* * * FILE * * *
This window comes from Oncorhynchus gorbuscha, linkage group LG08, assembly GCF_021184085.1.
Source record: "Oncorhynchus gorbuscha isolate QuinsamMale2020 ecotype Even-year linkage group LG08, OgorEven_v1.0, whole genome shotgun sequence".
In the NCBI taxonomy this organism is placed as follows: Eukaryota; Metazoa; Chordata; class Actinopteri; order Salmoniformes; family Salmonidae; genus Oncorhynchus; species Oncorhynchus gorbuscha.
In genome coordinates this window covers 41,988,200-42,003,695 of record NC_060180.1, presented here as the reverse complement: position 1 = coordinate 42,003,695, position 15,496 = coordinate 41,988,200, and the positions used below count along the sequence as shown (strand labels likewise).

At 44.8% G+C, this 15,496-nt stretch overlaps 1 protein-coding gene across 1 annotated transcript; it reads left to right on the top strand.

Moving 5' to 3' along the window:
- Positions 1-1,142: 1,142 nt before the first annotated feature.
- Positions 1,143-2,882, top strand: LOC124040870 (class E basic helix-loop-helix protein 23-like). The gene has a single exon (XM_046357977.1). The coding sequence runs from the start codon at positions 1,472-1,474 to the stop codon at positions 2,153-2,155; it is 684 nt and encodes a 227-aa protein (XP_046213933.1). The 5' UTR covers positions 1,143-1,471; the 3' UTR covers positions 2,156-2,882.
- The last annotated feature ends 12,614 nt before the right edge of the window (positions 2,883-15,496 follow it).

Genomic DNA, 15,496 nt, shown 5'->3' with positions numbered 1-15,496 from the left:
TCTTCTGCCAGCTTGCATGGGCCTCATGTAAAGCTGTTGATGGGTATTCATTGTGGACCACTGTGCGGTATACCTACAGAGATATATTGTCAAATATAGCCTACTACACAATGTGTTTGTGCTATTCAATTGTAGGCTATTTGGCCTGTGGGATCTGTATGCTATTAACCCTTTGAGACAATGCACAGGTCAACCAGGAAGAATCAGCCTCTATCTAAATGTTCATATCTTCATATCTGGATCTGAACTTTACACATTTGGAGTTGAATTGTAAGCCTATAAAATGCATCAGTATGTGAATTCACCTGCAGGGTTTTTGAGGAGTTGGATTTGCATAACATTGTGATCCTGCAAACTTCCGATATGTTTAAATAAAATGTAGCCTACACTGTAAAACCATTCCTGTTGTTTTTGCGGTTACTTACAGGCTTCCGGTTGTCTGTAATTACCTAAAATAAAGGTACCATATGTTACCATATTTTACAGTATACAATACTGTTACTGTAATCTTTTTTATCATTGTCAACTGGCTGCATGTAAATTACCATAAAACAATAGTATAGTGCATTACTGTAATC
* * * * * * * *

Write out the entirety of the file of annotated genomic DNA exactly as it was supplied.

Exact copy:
This window comes from Oncorhynchus gorbuscha, linkage group LG08, assembly GCF_021184085.1.
Source record: "Oncorhynchus gorbuscha isolate QuinsamMale2020 ecotype Even-year linkage group LG08, OgorEven_v1.0, whole genome shotgun sequence".
In the NCBI taxonomy this organism is placed as follows: Eukaryota; Metazoa; Chordata; class Actinopteri; order Salmoniformes; family Salmonidae; genus Oncorhynchus; species Oncorhynchus gorbuscha.
In genome coordinates this window covers 41,988,200-42,003,695 of record NC_060180.1, presented here as the reverse complement: position 1 = coordinate 42,003,695, position 15,496 = coordinate 41,988,200, and the positions used below count along the sequence as shown (strand labels likewise).

At 44.8% G+C, this 15,496-nt stretch overlaps 1 protein-coding gene across 1 annotated transcript; it reads left to right on the top strand.

Moving 5' to 3' along the window:
- Positions 1-1,142: 1,142 nt before the first annotated feature.
- Positions 1,143-2,882, top strand: LOC124040870 (class E basic helix-loop-helix protein 23-like). The gene has a single exon (XM_046357977.1). The coding sequence runs from the start codon at positions 1,472-1,474 to the stop codon at positions 2,153-2,155; it is 684 nt and encodes a 227-aa protein (XP_046213933.1). The 5' UTR covers positions 1,143-1,471; the 3' UTR covers positions 2,156-2,882.
- The last annotated feature ends 12,614 nt before the right edge of the window (positions 2,883-15,496 follow it).

Genomic DNA, 15,496 nt, shown 5'->3' with positions numbered 1-15,496 from the left:
TCTTCTGCCAGCTTGCATGGGCCTCATGTAAAGCTGTTGATGGGTATTCATTGTGGACCACTGTGCGGTATACCTACAGAGATATATTGTCAAATATAGCCTACTACACAATGTGTTTGTGCTATTCAATTGTAGGCTATTTGGCCTGTGGGATCTGTATGCTATTAACCCTTTGAGACAATGCACAGGTCAACCAGGAAGAATCAGCCTCTATCTAAATGTTCATATCTTCATATCTGGATCTGAACTTTACACATTTGGAGTTGAATTGTAAGCCTATAAAATGCATCAGTATGTGAATTCACCTGCAGGGTTTTTGAGGAGTTGGATTTGCATAACATTGTGATCCTGCAAACTTCCGATATGTTTAAATAAAATGTAGCCTACACTGTAAAACCATTCCTGTTGTTTTTGCGGTTACTTACAGGCTTCCGGTTGTCTGTAATTACCTAAAATAAAGGTACCATATGTTACCATATTTTACAGTATACAATACTGTTACTGTAATCTTTTTTATCATTGTCAACTGGCTGCATGTAAATTACCATAAAACAATAGTATAGTGCATTACTGTAATC